During the 1970s, this curiosity for things significant but largely disregarded spawned a popular exhibition style that soon found many disciples. With this new appetite for ephemera, ostensibly worthless objects were increasingly seen as documenting significant trends and developments, and the stories behind the exhibits were examined in entertaining, and occasionally sentimental, style. And there were scandals aplenty. With its connotations of political extremism, "National Frenzy" – the subtitle of an exhibition on the city’s world-famous Oktoberfest (1985) – sparked a major controversy, while catalog texts on the now decommissioned nuclear power plant Ohu for the exhibit "The River Isar, A Resumé" (1983) also ignited a heated debate. The ten commandments proved far from sacred too, with the 100,000 visitors to the photography exhibition "The Nude" (1985) posting an all-time museum record. And then, when subjects like "The 1920s in Munich" (1979) and finally the Nazi era ("Munich. Capital City of the Movement" from 1993) were spotlighted in major exhibitions, the organizers needed strong nerves to handle the emotional upheaval. Then, however, funds available for the host of temporary and increasingly elaborate exhibitions began to dwindle and the lack of an attractive permanent exhibition began to take its toll.
A project to redevelop St.-Jakobs-Platz around 2000 provided the impetus to realize long-cherished plans to transform the museum. The result is a permanent exhibition entitled "Typically Munich!" which, drawing exclusively on the museum’s own resources, represents an initial attempt to capture the city's history, character and residents in pictures, sculptures and display cabinets. Alongside familiar exhibits, such as the ten wood carvings of Morris dancers by Erasmus Grasser, visitors will discover lots of surprises and items that have rarely seen the light of day before.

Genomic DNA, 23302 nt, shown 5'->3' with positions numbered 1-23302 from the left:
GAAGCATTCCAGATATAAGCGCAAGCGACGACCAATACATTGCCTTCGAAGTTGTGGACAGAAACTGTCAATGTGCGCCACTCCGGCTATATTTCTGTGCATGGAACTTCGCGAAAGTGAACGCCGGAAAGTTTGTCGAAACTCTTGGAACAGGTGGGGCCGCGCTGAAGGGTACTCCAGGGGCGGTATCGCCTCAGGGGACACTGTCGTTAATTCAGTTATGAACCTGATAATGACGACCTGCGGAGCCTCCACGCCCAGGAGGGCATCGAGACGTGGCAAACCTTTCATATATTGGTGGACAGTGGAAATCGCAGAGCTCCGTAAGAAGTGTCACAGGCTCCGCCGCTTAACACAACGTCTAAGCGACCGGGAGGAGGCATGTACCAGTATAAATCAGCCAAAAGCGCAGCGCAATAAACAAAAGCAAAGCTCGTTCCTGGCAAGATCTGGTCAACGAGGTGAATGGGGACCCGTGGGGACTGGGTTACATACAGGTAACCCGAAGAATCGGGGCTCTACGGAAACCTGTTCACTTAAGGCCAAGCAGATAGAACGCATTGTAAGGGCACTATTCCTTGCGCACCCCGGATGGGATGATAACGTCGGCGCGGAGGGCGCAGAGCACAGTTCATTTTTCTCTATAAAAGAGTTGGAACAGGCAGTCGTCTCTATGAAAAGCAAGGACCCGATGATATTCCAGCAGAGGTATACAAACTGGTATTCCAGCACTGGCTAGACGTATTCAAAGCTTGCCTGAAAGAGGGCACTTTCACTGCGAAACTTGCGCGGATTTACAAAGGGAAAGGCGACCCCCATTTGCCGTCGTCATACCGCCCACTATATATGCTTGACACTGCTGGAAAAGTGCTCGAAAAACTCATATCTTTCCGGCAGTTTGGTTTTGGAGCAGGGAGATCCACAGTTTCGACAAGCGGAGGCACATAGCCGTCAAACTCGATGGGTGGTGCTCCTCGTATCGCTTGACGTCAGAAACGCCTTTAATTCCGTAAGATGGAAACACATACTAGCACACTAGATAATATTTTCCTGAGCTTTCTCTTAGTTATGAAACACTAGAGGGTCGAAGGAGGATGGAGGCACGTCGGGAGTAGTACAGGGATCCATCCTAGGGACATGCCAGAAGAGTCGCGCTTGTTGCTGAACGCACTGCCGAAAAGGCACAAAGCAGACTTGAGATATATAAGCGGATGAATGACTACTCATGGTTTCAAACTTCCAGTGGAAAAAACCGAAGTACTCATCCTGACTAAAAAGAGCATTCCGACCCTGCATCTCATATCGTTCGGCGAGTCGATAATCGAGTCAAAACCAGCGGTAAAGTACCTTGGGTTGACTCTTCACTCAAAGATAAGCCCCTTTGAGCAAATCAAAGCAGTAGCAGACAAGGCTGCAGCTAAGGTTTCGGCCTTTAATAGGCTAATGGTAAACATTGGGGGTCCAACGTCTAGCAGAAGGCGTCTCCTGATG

Another building on the square was added to the museum complex in 1977: the former home and workshop of Ignaz Günther, a leading sculptor from Munich during the Rococo period. This structure was created around the middle of the 18th century when two medieval houses on Oberer and Unterer Anger streets were joined. The small interior courtyard with its fountain, the steep steps better known as the "Stairway to Heaven", a ceiling with wooden beams, and the dormer window affectionately known as "Ohrwaschl" ("earhole") all testify to its former life. Today the house is home to the Münchner Stadtmuseum’s administration.